In 10 years Australia went from Abbott to Albanese – but how much has really changed?

<span>Photograph: Stefan Rousseau/AP</span>
Photograph: Stefan Rousseau/AP

This is my last column for Guardian Australia. I started contributing to the then new publication in 2013.

Back then the climate emergency remained, for many of us, largely hypothetical: a great moral challenge (as someone once put it) rather than an immediate and palpable threat.

Today an unseasonably balmy spring feels so unsettling precisely because of the emergency’s ubiquity. The northern hemisphere just recorded its warmest summer ever. If July was possibly the hottest month of the past 120,000 years, August marked the fifth month in a row that the ocean set temperature records. Scientists describe the decline in Antarctic sea ice as “almost mind blowing”; a new study suggests rapid deoxygenation of the rivers.

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In Libya, the toll from climate-driven floods continues to climb. Great swathes of Canada have been burning. Horrific fires in Maui, Hawaii, were merely one among 23 extreme weather events experienced in the United States so far this year. The recent heatwave in China culminated in a new temperature record of 52.2C.

Everywhere, the press records variations on the same awful story.

I began a regular column with Tony Abbott coming into power in September 2013. I’m finishing under the government of Anthony Albanese, who promised to end the climate wars that Abbott so assiduously fuelled.

Yet despite the desperate warnings from the UN that the planet cannot afford fresh fossil fuel projects, the government’s already approved four new coalmines or extensions. Indeed, the campaign group Oil Change International recently listed Australia as one of the five wealthy countries (along with the US, Canada, Norway and the UK) that will be responsible for more than half the planned expansion of oil and gas fields by 2050.

Margaret Thatcher labelled Tony Blair and New Labour her “greatest achievements”. Abbott (and his mentor John Howard) might make the same claim about a whole generation of politicians.

The Aukus deal could fund a new renewable energy grid in Australia four times over

It’s not just that Tanya Plibersek’s attempt to turn Australia’s disintegrating ecosystems into a “Wall Street for nature” exemplifies a deep commitment to the market-driven orthodoxies traditionally championed by the Liberals. It’s also that Labor’s genuinely ambitious plans mostly don’t centre on climate but on a national security agenda that Abbott would have welcomed with an eight flag press conference.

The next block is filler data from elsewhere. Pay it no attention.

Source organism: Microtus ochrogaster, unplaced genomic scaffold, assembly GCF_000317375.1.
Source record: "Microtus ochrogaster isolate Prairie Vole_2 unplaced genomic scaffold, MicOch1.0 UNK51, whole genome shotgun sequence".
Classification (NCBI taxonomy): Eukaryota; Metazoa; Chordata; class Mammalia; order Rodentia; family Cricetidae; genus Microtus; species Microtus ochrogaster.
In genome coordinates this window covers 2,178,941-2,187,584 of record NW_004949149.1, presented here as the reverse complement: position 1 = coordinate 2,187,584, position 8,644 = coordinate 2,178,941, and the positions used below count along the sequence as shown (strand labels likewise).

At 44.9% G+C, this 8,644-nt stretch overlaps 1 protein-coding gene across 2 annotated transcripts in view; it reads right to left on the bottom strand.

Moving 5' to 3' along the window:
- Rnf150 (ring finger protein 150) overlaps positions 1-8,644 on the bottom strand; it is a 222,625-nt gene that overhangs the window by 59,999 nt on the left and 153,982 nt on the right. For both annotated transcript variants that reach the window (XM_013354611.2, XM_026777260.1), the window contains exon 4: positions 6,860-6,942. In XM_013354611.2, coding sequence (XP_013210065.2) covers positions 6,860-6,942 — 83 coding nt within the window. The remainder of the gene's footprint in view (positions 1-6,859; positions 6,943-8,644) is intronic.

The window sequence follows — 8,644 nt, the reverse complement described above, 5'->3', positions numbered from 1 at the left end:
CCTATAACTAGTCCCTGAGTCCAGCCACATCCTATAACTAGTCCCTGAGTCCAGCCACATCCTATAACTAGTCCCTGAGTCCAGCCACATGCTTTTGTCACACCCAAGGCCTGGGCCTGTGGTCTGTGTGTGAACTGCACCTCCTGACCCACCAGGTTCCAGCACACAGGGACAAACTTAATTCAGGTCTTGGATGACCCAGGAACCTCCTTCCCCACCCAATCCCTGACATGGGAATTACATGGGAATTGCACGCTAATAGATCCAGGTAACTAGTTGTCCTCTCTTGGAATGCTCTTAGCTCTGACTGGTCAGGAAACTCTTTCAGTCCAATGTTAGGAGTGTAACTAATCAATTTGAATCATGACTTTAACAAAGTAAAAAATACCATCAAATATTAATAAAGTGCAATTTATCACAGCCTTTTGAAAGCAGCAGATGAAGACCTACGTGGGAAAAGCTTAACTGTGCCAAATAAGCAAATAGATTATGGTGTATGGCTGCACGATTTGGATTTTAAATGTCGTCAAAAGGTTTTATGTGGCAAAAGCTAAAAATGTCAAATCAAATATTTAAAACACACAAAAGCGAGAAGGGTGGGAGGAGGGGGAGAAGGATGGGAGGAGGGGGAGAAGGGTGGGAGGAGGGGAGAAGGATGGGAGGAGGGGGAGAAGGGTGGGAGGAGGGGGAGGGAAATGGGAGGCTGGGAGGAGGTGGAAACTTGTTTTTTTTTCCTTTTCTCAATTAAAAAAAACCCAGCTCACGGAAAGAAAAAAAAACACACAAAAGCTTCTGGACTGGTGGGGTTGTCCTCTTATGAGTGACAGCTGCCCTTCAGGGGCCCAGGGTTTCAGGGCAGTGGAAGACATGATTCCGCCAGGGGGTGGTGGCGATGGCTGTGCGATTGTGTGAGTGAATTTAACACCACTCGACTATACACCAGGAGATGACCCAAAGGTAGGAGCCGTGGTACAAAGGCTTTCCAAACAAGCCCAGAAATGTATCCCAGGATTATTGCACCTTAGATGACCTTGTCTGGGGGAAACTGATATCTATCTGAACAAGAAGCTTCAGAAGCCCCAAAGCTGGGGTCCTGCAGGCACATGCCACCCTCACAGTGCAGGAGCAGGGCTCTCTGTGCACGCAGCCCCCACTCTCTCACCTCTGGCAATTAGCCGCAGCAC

As I wrote in March, the $368bn pledged to nuclear submarines under the Aukus deal could fund a new renewable energy grid in Australia four times over. The willingness, in the midst of a climate emergency, to spend that money on military equipment rather than decarbonisation says far more about real priorities than any number of photos with koalas.

Now, quite possibly, the new subs will never arrive. But in a sense that doesn’t matter. The government sees the Aukus deal first and foremost as an investment in the US alliance, locking Australia into Washington’s military embrace for the foreseeable feature.

Let’s think about what that means.

Almost certainly, the 2024 presidential election will see a contest between Joe Biden and Donald Trump. If Trump couldn’t accept a Biden victory in 2020, how would he accept one now, given that he and his followers increasingly see the resources of the Oval Office as their best chance to avoid jail? Already many of Trump’s more unhinged supporters mutter darkly about civil war. What will they do if Biden manages another narrow win?

Related: ‘Missing half the equation’: scientists criticise Australia over approach to fossil fuels

Alternatively, let’s say Trump genuinely outpolls Biden, something many surveys show as a real possibility. Would the Democrats accept a second Trump presidency? Or would, in that scenario, the US also plunge into an internecine conflict, as sections of the military and civil establishment could flatly refuse to work under someone they regard as entirely unhinged?

That’s the context in which Australia’s now tied itself, more closely than ever, with the strategic policy of the US.

If I sound despairing it’s because, in a lot of ways, I am. In the short to medium term, bad times are coming, with a potentially unstable America facing off against a more aggressive China.

But that doesn’t mean we’re entirely without reasons for hope.

In this column I’ve tried, as best I could, to make the case for grassroots politics in opposition to both conservative cynicism and liberal paternalism.

Over the last 10 years, ordinary people have proved themselves, again and again, much better than those who rule them. Liberal and Labor politicans combined to render same-sex marriage illegal – and then Australians voted overwhelmingly for equal love. The bravest responses to climate change have come not from statesmen but from school students. Despite the draconian anti-protest laws enacted all over the country, civil disobedience continues – and will, I think, inevitably grow.

Writing for the Guardian, I’ve much appreciated the lively community of readers debating and discussing the articles. “Never look at the comments,” they say, but I always did – and invariably I learned something.

Thank you, one and all.

• Jeff Sparrow is a Walkley award-winning writer, editor and broadcaster